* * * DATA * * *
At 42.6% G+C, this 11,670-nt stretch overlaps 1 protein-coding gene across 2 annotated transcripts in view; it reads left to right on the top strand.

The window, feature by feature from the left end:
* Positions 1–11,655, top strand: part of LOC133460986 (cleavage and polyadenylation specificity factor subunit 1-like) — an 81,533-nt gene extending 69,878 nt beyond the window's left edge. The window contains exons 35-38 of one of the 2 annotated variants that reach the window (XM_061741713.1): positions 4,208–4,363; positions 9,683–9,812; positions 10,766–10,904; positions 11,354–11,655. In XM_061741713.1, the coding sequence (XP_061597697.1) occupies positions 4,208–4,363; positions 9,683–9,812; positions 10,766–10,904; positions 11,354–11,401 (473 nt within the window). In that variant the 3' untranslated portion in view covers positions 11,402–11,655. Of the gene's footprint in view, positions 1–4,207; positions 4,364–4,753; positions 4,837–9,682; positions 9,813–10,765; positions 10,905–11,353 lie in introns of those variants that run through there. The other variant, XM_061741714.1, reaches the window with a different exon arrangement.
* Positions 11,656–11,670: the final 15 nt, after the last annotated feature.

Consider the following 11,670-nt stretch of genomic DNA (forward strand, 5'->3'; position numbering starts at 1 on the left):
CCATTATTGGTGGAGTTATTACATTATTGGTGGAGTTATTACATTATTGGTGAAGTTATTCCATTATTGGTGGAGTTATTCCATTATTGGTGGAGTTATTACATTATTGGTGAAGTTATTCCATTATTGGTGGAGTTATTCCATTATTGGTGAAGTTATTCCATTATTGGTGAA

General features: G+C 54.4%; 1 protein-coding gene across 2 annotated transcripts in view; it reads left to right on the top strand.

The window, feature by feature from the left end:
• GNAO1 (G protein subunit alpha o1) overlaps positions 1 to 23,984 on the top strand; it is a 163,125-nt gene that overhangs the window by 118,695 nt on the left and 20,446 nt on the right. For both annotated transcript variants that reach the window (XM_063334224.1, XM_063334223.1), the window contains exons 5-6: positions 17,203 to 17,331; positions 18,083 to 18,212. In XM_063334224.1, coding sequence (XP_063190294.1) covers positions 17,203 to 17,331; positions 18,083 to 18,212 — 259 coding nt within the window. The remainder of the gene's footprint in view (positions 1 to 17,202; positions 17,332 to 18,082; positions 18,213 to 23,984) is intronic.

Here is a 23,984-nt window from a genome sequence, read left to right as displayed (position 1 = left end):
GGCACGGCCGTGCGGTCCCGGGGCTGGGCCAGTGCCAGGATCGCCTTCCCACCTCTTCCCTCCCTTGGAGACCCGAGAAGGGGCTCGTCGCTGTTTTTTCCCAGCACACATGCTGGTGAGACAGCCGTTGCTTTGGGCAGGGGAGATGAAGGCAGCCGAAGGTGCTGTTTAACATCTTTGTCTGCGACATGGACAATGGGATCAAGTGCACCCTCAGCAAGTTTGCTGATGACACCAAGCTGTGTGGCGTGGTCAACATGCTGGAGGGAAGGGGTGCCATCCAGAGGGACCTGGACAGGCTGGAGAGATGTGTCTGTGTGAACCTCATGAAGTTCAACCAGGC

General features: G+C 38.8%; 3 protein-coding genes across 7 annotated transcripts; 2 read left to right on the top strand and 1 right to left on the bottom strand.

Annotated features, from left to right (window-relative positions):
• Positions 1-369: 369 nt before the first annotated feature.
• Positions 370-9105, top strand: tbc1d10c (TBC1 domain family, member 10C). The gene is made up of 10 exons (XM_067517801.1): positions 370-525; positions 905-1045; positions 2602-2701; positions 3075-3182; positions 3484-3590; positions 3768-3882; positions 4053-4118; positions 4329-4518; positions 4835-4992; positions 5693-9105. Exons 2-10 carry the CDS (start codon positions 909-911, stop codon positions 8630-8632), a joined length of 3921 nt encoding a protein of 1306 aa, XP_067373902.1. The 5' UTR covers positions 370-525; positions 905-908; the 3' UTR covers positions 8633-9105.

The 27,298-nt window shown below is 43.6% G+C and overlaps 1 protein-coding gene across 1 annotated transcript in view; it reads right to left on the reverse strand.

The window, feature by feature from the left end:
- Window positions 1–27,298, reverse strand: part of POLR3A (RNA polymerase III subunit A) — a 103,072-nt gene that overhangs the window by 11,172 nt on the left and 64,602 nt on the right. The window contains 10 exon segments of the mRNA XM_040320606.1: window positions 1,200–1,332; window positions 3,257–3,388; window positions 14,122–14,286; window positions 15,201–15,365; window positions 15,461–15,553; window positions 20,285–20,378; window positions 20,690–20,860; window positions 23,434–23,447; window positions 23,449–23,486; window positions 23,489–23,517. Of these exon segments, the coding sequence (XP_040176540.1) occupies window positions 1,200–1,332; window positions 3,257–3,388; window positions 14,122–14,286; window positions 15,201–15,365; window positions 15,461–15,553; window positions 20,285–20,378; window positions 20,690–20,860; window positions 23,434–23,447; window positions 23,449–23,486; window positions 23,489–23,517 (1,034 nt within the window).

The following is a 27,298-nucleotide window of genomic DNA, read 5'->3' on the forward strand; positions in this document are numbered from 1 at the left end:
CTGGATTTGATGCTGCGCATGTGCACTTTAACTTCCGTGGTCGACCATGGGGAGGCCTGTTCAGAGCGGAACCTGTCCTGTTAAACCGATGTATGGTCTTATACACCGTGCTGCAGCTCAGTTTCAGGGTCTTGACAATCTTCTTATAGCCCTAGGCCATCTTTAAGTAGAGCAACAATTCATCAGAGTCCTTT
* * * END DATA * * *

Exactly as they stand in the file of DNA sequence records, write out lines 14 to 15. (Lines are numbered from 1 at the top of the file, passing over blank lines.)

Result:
• Positions 1-369: 369 nt before the first annotated feature.
• Positions 370-9105, top strand: tbc1d10c (TBC1 domain family, member 10C). The gene is made up of 10 exons (XM_067517801.1): positions 370-525; positions 905-1045; positions 2602-2701; positions 3075-3182; positions 3484-3590; positions 3768-3882; positions 4053-4118; positions 4329-4518; positions 4835-4992; positions 5693-9105. Exons 2-10 carry the CDS (start codon positions 909-911, stop codon positions 8630-8632), a joined length of 3921 nt encoding a protein of 1306 aa, XP_067373902.1. The 5' UTR covers positions 370-525; positions 905-908; the 3' UTR covers positions 8633-9105.